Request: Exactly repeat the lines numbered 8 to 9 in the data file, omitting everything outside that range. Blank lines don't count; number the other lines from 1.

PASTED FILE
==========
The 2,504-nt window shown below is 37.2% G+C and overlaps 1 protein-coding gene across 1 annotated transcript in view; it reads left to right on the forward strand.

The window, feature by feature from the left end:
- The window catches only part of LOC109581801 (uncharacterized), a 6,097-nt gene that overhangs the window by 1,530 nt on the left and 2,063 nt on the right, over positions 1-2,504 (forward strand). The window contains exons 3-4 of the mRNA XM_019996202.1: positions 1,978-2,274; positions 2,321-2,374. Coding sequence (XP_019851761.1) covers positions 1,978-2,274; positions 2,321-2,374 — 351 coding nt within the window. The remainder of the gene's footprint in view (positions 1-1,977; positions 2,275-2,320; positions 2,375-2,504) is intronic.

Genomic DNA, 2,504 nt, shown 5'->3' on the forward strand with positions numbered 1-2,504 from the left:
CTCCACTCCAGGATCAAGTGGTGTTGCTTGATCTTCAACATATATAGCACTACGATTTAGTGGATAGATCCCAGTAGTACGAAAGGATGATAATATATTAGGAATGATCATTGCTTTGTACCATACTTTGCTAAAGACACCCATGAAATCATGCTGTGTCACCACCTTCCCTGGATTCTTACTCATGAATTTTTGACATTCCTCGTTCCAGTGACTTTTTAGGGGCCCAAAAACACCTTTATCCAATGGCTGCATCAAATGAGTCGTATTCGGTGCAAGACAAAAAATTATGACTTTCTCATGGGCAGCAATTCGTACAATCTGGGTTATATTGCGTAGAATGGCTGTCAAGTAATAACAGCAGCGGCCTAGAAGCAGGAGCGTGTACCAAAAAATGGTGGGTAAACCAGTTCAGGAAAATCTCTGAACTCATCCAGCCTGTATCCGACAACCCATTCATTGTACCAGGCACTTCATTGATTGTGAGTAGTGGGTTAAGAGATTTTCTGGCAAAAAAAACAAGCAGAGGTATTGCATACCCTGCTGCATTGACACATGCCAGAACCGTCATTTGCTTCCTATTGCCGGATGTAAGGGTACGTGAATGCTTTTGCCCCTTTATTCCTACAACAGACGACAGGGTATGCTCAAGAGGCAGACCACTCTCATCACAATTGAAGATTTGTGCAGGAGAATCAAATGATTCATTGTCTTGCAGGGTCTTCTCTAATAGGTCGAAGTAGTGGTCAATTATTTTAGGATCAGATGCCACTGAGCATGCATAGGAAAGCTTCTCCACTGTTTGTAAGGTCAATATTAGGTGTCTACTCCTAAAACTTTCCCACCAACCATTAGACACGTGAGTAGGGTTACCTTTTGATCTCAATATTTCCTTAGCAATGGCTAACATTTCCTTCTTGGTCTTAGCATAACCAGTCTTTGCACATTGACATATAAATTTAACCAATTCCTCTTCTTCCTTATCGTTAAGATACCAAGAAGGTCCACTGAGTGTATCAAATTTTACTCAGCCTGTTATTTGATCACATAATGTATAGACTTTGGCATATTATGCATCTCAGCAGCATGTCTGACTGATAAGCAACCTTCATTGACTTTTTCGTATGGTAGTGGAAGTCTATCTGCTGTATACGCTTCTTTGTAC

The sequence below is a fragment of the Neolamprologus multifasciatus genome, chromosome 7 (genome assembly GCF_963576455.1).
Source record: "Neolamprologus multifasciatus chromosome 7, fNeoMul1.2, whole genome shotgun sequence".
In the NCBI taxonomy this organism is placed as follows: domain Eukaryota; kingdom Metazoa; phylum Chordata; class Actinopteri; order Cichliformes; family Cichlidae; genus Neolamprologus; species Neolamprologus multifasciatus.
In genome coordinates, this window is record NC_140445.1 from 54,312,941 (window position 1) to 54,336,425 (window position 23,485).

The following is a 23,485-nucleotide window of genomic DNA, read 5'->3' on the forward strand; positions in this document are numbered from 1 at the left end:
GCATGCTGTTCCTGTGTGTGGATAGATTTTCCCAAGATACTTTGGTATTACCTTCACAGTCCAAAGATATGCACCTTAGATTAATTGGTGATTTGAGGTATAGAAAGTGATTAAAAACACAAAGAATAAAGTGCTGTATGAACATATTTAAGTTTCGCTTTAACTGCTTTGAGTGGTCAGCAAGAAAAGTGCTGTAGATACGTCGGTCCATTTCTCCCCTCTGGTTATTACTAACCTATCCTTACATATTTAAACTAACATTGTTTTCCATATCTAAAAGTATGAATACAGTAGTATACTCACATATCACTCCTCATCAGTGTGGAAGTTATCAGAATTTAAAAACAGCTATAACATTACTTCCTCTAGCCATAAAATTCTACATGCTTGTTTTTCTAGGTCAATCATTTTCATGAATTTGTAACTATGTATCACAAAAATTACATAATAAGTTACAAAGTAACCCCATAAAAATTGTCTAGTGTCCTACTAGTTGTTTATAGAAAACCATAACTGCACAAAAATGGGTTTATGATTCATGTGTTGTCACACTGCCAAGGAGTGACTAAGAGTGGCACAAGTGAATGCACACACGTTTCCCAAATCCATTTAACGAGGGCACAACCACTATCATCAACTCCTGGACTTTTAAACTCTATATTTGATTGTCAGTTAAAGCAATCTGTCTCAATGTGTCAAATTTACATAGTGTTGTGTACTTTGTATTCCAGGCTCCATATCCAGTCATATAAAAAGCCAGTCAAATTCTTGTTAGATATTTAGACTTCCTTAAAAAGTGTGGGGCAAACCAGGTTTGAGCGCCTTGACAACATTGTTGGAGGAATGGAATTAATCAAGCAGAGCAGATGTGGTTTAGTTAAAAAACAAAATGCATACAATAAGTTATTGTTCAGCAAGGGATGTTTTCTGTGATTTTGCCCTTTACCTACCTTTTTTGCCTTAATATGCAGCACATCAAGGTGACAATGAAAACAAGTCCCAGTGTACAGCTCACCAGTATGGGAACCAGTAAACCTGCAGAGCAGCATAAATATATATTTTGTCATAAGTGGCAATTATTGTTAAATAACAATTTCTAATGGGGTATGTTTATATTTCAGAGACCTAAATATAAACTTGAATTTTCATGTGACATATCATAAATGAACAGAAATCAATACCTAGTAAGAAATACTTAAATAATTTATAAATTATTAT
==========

In the NCBI taxonomy this organism is placed as follows: domain Eukaryota; kingdom Metazoa; phylum Chordata; class Actinopteri; order Cichliformes; family Cichlidae; genus Neolamprologus; species Neolamprologus multifasciatus.
In genome coordinates, this window is record NC_140445.1 from 54,312,941 (window position 1) to 54,336,425 (window position 23,485).